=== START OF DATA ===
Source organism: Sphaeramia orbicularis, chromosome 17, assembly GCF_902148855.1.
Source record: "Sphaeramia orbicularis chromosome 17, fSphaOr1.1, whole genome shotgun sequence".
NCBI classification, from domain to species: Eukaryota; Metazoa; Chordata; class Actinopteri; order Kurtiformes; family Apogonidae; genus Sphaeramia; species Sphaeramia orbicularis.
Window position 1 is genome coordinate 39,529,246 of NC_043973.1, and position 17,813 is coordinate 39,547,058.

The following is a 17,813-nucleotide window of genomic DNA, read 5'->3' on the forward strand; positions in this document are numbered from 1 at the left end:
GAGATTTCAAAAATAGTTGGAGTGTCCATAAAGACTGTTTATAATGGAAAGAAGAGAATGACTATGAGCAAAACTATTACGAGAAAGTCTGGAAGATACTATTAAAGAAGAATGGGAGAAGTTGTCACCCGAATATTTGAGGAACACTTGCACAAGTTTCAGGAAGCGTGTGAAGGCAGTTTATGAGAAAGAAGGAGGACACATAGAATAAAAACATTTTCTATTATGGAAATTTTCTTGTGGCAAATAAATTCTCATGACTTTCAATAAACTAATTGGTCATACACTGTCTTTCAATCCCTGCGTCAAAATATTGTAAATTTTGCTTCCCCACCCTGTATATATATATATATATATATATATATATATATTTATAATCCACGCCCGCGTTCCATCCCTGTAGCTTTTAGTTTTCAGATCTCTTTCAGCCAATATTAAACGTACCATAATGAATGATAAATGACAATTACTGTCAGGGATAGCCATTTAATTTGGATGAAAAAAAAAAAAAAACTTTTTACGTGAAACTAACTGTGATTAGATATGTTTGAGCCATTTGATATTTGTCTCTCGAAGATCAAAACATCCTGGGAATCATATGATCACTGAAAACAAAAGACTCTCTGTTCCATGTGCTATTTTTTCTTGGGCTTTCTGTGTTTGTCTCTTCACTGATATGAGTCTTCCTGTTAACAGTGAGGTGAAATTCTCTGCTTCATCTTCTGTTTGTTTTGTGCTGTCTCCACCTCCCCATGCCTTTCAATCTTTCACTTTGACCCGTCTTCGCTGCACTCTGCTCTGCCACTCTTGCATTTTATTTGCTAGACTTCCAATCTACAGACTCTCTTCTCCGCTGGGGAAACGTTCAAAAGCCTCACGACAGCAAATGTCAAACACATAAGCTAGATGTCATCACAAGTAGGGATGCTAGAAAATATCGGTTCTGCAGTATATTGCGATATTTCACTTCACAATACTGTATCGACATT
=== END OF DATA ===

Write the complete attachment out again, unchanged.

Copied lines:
Source organism: Sphaeramia orbicularis, chromosome 17, assembly GCF_902148855.1.
Source record: "Sphaeramia orbicularis chromosome 17, fSphaOr1.1, whole genome shotgun sequence".
NCBI classification, from domain to species: Eukaryota; Metazoa; Chordata; class Actinopteri; order Kurtiformes; family Apogonidae; genus Sphaeramia; species Sphaeramia orbicularis.
Window position 1 is genome coordinate 39,529,246 of NC_043973.1, and position 17,813 is coordinate 39,547,058.

The following is a 17,813-nucleotide window of genomic DNA, read 5'->3' on the forward strand; positions in this document are numbered from 1 at the left end:
GAGATTTCAAAAATAGTTGGAGTGTCCATAAAGACTGTTTATAATGGAAAGAAGAGAATGACTATGAGCAAAACTATTACGAGAAAGTCTGGAAGATACTATTAAAGAAGAATGGGAGAAGTTGTCACCCGAATATTTGAGGAACACTTGCACAAGTTTCAGGAAGCGTGTGAAGGCAGTTTATGAGAAAGAAGGAGGACACATAGAATAAAAACATTTTCTATTATGGAAATTTTCTTGTGGCAAATAAATTCTCATGACTTTCAATAAACTAATTGGTCATACACTGTCTTTCAATCCCTGCGTCAAAATATTGTAAATTTTGCTTCCCCACCCTGTATATATATATATATATATATATATATATATATTTATAATCCACGCCCGCGTTCCATCCCTGTAGCTTTTAGTTTTCAGATCTCTTTCAGCCAATATTAAACGTACCATAATGAATGATAAATGACAATTACTGTCAGGGATAGCCATTTAATTTGGATGAAAAAAAAAAAAAAACTTTTTACGTGAAACTAACTGTGATTAGATATGTTTGAGCCATTTGATATTTGTCTCTCGAAGATCAAAACATCCTGGGAATCATATGATCACTGAAAACAAAAGACTCTCTGTTCCATGTGCTATTTTTTCTTGGGCTTTCTGTGTTTGTCTCTTCACTGATATGAGTCTTCCTGTTAACAGTGAGGTGAAATTCTCTGCTTCATCTTCTGTTTGTTTTGTGCTGTCTCCACCTCCCCATGCCTTTCAATCTTTCACTTTGACCCGTCTTCGCTGCACTCTGCTCTGCCACTCTTGCATTTTATTTGCTAGACTTCCAATCTACAGACTCTCTTCTCCGCTGGGGAAACGTTCAAAAGCCTCACGACAGCAAATGTCAAACACATAAGCTAGATGTCATCACAAGTAGGGATGCTAGAAAATATCGGTTCTGCAGTATATTGCGATATTTCACTTCACAATACTGTATCGACATT